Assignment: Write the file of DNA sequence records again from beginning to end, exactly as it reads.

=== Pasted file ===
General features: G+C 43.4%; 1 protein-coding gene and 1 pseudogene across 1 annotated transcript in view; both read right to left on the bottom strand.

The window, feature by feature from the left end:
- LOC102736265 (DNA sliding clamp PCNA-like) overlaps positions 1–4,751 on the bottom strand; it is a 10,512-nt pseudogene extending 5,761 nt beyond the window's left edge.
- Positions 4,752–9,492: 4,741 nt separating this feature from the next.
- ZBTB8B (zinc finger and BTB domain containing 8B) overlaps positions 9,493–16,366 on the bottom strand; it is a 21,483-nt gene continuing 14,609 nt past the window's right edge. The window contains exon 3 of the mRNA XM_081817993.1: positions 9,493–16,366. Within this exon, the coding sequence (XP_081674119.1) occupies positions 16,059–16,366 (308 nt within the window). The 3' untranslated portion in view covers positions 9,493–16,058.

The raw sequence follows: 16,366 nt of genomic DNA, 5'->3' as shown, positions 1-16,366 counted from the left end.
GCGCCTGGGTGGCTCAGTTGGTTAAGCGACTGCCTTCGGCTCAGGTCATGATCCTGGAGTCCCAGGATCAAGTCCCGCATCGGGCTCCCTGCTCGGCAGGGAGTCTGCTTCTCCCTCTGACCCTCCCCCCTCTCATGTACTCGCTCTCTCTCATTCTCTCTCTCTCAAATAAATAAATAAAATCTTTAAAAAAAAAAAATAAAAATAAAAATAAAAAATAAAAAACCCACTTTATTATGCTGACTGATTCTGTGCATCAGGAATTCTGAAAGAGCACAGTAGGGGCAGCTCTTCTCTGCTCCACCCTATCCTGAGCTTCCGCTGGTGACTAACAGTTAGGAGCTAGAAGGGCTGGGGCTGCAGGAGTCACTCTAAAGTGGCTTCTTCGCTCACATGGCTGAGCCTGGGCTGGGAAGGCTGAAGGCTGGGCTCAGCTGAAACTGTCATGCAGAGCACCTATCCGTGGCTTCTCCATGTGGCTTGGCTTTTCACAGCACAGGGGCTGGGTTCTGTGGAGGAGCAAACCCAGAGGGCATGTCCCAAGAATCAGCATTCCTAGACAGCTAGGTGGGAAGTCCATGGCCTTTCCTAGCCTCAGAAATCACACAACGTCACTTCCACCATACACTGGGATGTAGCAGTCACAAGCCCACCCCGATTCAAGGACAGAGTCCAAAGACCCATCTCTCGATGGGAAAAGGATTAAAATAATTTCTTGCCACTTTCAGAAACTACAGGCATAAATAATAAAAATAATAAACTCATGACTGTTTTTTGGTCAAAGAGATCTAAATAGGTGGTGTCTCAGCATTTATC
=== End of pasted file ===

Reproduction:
General features: G+C 43.4%; 1 protein-coding gene and 1 pseudogene across 1 annotated transcript in view; both read right to left on the bottom strand.

The window, feature by feature from the left end:
- LOC102736265 (DNA sliding clamp PCNA-like) overlaps positions 1–4,751 on the bottom strand; it is a 10,512-nt pseudogene extending 5,761 nt beyond the window's left edge.
- Positions 4,752–9,492: 4,741 nt separating this feature from the next.
- ZBTB8B (zinc finger and BTB domain containing 8B) overlaps positions 9,493–16,366 on the bottom strand; it is a 21,483-nt gene continuing 14,609 nt past the window's right edge. The window contains exon 3 of the mRNA XM_081817993.1: positions 9,493–16,366. Within this exon, the coding sequence (XP_081674119.1) occupies positions 16,059–16,366 (308 nt within the window). The 3' untranslated portion in view covers positions 9,493–16,058.

The raw sequence follows: 16,366 nt of genomic DNA, 5'->3' as shown, positions 1-16,366 counted from the left end.
GCGCCTGGGTGGCTCAGTTGGTTAAGCGACTGCCTTCGGCTCAGGTCATGATCCTGGAGTCCCAGGATCAAGTCCCGCATCGGGCTCCCTGCTCGGCAGGGAGTCTGCTTCTCCCTCTGACCCTCCCCCCTCTCATGTACTCGCTCTCTCTCATTCTCTCTCTCTCAAATAAATAAATAAAATCTTTAAAAAAAAAAAATAAAAATAAAAATAAAAAATAAAAAACCCACTTTATTATGCTGACTGATTCTGTGCATCAGGAATTCTGAAAGAGCACAGTAGGGGCAGCTCTTCTCTGCTCCACCCTATCCTGAGCTTCCGCTGGTGACTAACAGTTAGGAGCTAGAAGGGCTGGGGCTGCAGGAGTCACTCTAAAGTGGCTTCTTCGCTCACATGGCTGAGCCTGGGCTGGGAAGGCTGAAGGCTGGGCTCAGCTGAAACTGTCATGCAGAGCACCTATCCGTGGCTTCTCCATGTGGCTTGGCTTTTCACAGCACAGGGGCTGGGTTCTGTGGAGGAGCAAACCCAGAGGGCATGTCCCAAGAATCAGCATTCCTAGACAGCTAGGTGGGAAGTCCATGGCCTTTCCTAGCCTCAGAAATCACACAACGTCACTTCCACCATACACTGGGATGTAGCAGTCACAAGCCCACCCCGATTCAAGGACAGAGTCCAAAGACCCATCTCTCGATGGGAAAAGGATTAAAATAATTTCTTGCCACTTTCAGAAACTACAGGCATAAATAATAAAAATAATAAACTCATGACTGTTTTTTGGTCAAAGAGATCTAAATAGGTGGTGTCTCAGCATTTATC